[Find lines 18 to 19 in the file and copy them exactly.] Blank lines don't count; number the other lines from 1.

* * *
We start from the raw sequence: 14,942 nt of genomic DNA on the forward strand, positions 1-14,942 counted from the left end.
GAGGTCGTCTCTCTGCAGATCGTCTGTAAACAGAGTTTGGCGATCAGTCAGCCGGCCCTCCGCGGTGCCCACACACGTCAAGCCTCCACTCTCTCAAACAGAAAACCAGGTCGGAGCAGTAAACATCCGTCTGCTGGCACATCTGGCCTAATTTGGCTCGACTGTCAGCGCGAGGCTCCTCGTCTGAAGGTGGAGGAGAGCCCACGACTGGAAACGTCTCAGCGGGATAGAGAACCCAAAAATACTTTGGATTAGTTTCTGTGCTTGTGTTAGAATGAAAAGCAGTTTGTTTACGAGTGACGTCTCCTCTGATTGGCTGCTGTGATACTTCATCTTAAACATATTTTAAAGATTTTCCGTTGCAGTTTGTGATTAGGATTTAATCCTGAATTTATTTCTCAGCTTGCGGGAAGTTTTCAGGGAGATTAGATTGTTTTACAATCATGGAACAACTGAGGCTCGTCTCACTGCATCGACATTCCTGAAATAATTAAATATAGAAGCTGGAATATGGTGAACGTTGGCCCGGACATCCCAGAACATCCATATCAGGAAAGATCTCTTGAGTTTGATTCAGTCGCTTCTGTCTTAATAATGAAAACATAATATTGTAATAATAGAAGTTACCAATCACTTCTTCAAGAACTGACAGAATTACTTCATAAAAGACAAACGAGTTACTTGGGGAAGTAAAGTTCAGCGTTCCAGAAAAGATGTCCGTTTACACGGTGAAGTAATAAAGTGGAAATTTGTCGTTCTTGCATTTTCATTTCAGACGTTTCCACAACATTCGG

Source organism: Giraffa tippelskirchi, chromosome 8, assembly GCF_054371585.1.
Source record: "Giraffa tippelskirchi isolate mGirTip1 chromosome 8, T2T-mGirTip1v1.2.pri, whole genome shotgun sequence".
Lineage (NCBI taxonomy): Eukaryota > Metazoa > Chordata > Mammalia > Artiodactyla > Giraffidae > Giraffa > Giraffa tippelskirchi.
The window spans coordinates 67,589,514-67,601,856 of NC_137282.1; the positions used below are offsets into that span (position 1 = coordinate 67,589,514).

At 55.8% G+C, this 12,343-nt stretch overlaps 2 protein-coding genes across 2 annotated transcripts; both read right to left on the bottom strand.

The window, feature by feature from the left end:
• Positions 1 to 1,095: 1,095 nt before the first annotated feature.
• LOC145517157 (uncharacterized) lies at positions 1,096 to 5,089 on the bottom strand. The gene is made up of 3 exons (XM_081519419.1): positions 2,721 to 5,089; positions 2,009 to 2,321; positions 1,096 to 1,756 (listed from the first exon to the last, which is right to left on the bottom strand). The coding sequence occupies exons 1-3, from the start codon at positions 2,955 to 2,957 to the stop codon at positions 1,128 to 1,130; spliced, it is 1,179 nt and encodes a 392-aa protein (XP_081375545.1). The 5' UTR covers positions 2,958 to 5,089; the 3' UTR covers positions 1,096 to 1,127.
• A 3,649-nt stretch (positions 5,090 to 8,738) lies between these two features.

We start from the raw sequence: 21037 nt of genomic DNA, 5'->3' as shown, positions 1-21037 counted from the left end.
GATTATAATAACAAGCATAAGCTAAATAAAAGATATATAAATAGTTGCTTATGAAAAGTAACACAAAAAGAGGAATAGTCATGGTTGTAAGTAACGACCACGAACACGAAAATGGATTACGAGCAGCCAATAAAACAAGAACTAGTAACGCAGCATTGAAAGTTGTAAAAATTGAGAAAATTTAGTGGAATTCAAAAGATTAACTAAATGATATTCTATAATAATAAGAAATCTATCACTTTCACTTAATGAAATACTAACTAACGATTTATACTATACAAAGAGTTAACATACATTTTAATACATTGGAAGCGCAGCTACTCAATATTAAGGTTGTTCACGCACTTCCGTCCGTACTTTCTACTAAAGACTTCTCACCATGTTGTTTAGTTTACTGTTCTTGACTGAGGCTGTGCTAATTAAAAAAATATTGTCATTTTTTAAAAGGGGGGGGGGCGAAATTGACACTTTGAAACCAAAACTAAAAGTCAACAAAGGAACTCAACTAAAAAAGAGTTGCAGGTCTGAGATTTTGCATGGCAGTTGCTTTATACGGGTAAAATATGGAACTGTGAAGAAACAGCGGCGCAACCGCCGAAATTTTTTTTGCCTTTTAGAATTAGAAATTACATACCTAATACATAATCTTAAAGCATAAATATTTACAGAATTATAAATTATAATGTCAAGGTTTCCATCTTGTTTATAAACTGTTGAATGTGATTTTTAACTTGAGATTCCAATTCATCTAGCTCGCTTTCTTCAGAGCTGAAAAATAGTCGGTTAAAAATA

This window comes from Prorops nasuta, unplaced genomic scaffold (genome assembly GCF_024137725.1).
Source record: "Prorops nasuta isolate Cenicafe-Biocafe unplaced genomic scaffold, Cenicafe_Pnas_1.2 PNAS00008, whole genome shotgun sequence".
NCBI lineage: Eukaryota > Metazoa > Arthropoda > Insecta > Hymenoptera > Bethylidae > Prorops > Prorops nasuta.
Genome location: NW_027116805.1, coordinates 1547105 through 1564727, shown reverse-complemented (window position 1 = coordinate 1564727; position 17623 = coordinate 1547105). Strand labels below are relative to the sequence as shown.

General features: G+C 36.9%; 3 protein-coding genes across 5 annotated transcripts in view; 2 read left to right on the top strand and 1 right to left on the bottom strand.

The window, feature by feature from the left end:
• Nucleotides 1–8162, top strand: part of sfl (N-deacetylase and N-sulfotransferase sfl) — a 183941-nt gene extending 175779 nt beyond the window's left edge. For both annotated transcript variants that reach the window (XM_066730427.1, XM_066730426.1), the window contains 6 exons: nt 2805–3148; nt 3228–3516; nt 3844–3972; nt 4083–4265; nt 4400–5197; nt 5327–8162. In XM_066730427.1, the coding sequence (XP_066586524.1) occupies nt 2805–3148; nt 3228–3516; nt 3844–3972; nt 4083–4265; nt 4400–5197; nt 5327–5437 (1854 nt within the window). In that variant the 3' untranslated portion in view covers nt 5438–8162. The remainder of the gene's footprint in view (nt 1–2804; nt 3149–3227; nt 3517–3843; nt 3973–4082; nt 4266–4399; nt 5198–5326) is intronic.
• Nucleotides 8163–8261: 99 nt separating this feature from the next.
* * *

General features: G+C 36.9%; 3 protein-coding genes across 5 annotated transcripts in view; 2 read left to right on the top strand and 1 right to left on the bottom strand.

The window, feature by feature from the left end: